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Friday, May 19, 2023
If you are familiar with the world of single board computers then you have probably noticed the difficulties when wanting to purchase a Raspberry Pi. This is caused by various component shortages surrounding the Raspberry Pi and the resulting imbalance between demand and supply.
Depending on your project and needs, you might find yourself looking at alternatives after a while. We know we did, and that is how ODROID came under our radar. Let's see how this journey turned out!
ODROID is a series of single-board computers and tablet computers created by Hardkernel. They provide both development boards and software. While the name comes from Open + Droid, their hardware boards are actually not open-source. The officially supported operatings systems are Android and Ubuntu. However, there are also a variety of third party images available for download directly from the Hardkernel website.
ODROID vs Raspberry Pi
Both manufacturers have multiple models available to satisfy the different needs, so comparison is something to be done based on what you are looking for in a SBC and it's a matter of figuring out what fits your needs best. Some of the common points to compare are: price, CPU, memory, power requirements, network.
Here's a quick comparison between the 4GB version of Raspberry Pi 4B, ODROID C4 and ODROID N2+ following some of the points above:
|Raspberry Pi 4B||ODROID C4||ODROID N2+|
|CPU||Broadcom BCM2711 quad-core |
Cortex-A72 @ 1.5 GHz
|Amlogic S905X3 quad-core |
Cortex-A55 @ 2.0 GHz
|Amlogic S922X |
Quad-core Cortex-A73(up to 2.4Ghz) and
Dual-core Cortex-A53 (up to 2Ghz)
|Memory||4GB LPDDR4||4GB DDR4||4GB DDR4|
|Power||5V/3A via USB-C or GPIO header||12V/2A via DC connector||12V/2A via DC connector|
|OS||Raspberry Pi OS||Android or Linux (Ubuntu)||Android or Linux (Ubuntu)|
|Network||Gigabit Ethernet +|
2.4 GHz and 5.0 GHz IEEE 802.11ac Wi-Fi +
Bluetooth 5.0, BLE
|Gigabit Ethernet + |
Optional WiFi USB adapters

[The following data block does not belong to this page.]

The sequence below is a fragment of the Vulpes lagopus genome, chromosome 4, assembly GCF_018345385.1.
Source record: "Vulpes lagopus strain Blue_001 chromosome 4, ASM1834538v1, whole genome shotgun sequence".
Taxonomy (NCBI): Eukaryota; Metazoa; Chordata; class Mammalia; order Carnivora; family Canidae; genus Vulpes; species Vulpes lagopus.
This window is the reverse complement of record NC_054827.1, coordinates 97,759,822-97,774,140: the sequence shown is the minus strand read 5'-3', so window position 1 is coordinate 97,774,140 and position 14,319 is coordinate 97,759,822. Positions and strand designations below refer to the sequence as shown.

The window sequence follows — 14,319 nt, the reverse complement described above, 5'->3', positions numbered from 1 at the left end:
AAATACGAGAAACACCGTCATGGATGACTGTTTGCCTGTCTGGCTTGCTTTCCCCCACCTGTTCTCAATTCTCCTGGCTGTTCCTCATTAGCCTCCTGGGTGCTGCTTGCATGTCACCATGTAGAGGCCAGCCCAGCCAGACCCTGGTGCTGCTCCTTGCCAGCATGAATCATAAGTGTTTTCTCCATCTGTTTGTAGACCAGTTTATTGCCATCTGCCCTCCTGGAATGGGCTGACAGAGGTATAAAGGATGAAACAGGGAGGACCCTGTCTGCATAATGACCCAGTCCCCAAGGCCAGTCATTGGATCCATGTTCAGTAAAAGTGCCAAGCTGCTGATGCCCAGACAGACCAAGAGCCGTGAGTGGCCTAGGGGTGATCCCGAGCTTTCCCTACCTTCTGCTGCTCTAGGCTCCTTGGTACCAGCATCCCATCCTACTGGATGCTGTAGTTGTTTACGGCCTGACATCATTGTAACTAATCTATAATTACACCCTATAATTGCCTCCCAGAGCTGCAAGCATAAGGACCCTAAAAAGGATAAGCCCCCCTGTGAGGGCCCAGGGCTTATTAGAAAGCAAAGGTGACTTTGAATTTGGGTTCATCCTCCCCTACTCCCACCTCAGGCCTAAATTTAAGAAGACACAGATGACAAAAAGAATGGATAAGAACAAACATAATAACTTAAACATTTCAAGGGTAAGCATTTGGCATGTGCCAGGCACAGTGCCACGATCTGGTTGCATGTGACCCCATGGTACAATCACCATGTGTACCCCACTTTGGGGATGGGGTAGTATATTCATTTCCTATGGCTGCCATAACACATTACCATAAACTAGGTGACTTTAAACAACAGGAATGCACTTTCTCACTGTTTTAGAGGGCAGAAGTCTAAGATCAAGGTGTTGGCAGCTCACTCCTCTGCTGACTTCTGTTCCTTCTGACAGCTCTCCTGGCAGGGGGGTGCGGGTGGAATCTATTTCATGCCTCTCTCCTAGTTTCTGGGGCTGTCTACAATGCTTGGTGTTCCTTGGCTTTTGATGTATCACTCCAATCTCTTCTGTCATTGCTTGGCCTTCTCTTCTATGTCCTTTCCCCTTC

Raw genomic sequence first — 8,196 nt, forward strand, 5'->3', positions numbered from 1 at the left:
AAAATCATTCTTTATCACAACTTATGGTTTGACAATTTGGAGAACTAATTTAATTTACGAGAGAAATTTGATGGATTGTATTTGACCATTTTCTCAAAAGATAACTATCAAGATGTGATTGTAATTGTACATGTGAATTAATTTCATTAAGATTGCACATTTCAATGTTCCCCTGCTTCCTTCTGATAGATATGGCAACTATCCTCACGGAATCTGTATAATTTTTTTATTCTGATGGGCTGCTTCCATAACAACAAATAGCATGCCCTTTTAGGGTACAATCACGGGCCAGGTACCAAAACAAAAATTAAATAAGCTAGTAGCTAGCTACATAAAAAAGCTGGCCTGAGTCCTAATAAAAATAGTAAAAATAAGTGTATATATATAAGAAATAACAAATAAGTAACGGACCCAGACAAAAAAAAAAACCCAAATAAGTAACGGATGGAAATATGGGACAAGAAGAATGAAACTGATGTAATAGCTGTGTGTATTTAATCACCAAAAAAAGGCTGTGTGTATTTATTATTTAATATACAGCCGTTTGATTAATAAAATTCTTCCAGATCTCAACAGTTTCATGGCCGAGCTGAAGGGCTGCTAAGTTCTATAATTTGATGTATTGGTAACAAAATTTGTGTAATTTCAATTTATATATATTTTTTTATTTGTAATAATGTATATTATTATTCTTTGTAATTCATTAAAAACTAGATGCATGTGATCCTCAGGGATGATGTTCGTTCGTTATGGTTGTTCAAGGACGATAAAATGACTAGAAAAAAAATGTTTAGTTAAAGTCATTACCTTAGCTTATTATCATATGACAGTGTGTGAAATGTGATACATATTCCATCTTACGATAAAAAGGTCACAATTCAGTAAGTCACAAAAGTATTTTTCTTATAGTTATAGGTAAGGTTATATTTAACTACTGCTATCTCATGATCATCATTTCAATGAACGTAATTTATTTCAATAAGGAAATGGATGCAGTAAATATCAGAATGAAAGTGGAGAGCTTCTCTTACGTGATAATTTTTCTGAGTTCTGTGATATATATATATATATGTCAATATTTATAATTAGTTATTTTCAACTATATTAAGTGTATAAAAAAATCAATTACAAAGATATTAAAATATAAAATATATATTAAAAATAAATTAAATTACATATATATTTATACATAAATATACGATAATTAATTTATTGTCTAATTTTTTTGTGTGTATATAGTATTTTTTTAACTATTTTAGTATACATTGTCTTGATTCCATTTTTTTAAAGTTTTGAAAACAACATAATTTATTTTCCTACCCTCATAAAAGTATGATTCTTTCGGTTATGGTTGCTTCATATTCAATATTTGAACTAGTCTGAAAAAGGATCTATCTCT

|Gigabit Ethernet +|
Optional WiFi USB adapters
|Price||$55 (Adafruit)||$54 (Hardkernel)||$83 (Hardkernel)|
But what does Miletus have anything to do with this?
We were working on a custom project that initially started out on a Raspberry Pi with Miletus. The development was nearing its end when the shortage started and after months of halting we asked ourselves if there was another way to proceed without having to re-do the whole development from scratch. ODROID surfaced as a potential alternative, so we looked at our requirements and researched what the N2+ board can do:
- If we install the recommended Ubuntu Mate distribution then we can install WebkitGTK too which is a requirement for Miletus
- It uses the same GPIO interface we need
- It can run Lazarus allowing us to recreate the Miletus shell application
And with that we only had a few question marks left that was related to the project itself. To figure out the answer to those, we ordered an ODROID N2+ for testing.
The road to a running application
Once our test device arrived, we downloaded and installed the recommended Ubuntu Mate distribution and started researching our project related question marks. After all, there's no point in progressing further if the ODROID we ordered cannot do what we want to use it for. Fortunately the path to success was looking bright so we proceeded with installing Lazarus and recompiling our Miletus shell application but this time on ODROID.
We had to spend some time making sure our shell application was functional. Once we could confirm it was all OK, we temporarily replaced our Raspberry Pi shell application with the ODROID shell application. Then we modified our Miletus project so the GPIO was updated to access the correct pin numbers.
Accessing these GPIO pins work the same way on both Raspberry Pi and ODROID, it's only a matter of figuring out which pins to connect to. After selecting the pins, we built the application from the Delphi IDE and copied the resulting packaged application to our ODROID device. Then we verified if all of the pins are accessible. Unfortunately some of them were already in use, so with a few iteration of trial and error and disabling some interfaces we ended up with 16 pins that were free to use. This is the only thing that changed in our project in the end:
const //Raspberry pins: //RelayBoardPins: array[1..16] of Byte = (5, 6, 13, 16, 19, 20, 21, 26, 2, 3, 22, 27, 25, 17, 24, 23); //ODROID pins RelayBoardPins: array[1..16] of SmallInt = (482, 487, 481, 491, 472, 464, 485, 478, 484, 477, 483, 476, 480, 479, 492, 473);
With that our application was up and running once again! And the time we spent on this? About 2-3 days in total including all installation, setup, research and testing.
You might have already guessed, there is no proper integration for this as it would require additional work. There were also some small Lazarus related issues that needs further investigation. While handling these was not a requirement to wrap up our custom development, it's something that would need to happen in order to bring ODROID as a new target to Miletus. However, the possibility is there!
The ODROID N2+ hardware
Here is a more detailed via on the hardware capabilities of the ODROID N2+ or visit the Hardkernel website for all the details
What do you think?
Would you like us to add support for Linux-based ODROID systems? Do you have perhaps other suggestions in mind? Let us know if this is something you'd like to see pursued further!
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